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Jossi Wells releasing ski dice app

Following the success of action-sports mobile apps "Skate or Dice" and "Snow Dice," world champion freeskier Jossi Wells and three friends are releasing "Ski Dice" on Sept. 15 -- an iTunes app they hope will push freeskiers to try new tricks on snow, as directed by their smart phones.

The app, which the creators stress is not a game, works like this: You shake your phone to simulate the shaking of dice, three dice come up with varying trick combinations, then you throw whatever trick is on the screen. One of the die dictates whether your trick is thrown switch or regular, the second dictates how much spinning is involved and the third dictates the grab.

"Right now the range is from straight airs to 1080s, spinning both directions," Wells said in a phone interview from his hometown of Wanaka, New Zealand. "We have six different grab options and we also have a wild card that'll let you choose what grab you want to do."

The app, which can be purchased for $1.99, has been in the works for "the last few months," Wells said. It was developed by Wanaka-based Send It! Apps and is a collaboration involving Wells' childhood friend and Send It! co-founder Robett Hollis, as well as developer/Send It! co-founder Ted Bendixson and graphic designer Nick Gladding. Ski Dice is the second freeskiing app to be announced in the last few weeks, following news that Tanner Hall's first-of-its-kind halfpipe game will be released in January.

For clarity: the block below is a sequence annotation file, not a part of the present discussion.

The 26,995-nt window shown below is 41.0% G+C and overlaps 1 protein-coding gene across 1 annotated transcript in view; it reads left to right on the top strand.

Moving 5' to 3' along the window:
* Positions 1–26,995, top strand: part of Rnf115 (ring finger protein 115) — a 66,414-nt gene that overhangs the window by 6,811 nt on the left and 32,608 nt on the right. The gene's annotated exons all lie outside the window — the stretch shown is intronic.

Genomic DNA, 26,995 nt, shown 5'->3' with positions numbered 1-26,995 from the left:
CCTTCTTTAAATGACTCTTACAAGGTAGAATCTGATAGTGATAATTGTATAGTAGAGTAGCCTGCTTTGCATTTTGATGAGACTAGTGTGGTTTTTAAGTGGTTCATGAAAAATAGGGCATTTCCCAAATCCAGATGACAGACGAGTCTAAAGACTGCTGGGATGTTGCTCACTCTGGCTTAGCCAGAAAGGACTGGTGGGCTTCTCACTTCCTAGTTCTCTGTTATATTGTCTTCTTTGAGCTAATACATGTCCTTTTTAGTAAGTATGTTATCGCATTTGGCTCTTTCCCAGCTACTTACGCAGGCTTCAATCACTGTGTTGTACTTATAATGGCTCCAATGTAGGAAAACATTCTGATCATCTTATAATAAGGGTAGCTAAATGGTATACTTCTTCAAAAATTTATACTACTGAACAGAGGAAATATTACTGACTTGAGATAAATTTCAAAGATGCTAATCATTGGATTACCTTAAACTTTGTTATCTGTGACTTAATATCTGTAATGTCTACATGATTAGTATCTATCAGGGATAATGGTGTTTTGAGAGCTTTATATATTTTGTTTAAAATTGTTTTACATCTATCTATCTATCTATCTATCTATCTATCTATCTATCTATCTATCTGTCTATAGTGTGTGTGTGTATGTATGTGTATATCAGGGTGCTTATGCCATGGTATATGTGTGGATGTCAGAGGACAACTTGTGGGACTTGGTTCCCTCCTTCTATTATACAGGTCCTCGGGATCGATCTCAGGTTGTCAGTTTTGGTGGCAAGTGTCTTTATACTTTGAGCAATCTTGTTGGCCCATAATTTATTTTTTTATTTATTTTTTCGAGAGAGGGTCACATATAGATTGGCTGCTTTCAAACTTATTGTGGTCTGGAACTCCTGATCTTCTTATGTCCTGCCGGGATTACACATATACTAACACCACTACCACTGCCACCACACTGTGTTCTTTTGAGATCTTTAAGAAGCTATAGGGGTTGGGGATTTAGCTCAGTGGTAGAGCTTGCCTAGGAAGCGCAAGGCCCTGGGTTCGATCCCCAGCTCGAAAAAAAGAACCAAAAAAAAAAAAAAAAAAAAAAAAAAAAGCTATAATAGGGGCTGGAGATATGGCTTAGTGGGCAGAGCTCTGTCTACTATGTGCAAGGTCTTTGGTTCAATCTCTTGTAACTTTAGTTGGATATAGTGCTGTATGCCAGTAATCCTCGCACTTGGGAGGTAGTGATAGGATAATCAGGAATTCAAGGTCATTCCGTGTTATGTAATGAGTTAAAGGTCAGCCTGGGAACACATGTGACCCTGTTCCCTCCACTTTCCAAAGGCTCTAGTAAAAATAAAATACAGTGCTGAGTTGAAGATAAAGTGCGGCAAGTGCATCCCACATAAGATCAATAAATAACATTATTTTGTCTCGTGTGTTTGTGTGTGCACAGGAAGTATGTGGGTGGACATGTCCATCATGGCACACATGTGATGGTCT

For Wells, the key was making sure Ski Dice represented the sport accurately. "I got involved so we could make a product that was legit and so we could get it right," the 21-year-old said. "We wanted to make an app that caters to everyone who goes through the pipe or park, from beginner park riders right up to pros."

Wells, who skis with his iPhone every day, said he's used the Ski Dice app while training the past few weeks and that "it's got me throwing tricks I've never done before." He also hopes skiers will use it with their friends, spawning can-you-top-this games in which they try to match each other's tricks. When asked what's the hardest trick in the app, Wells chuckled.

"I rolled an unnatural cork 1080 blunt the other day," he said. "I skipped over that one and rolled again. The only person I've seen do that trick was Matt Walker two years ago at Mt. Bachelor."

Wells and his associates plan to launch the app's first update a few days after its release -- a "ski tricktionary" in which every spin, grab and slide is explained. "We're writing those now," Wells said Tuesday night. He expects the app to be available for Androids soon as well.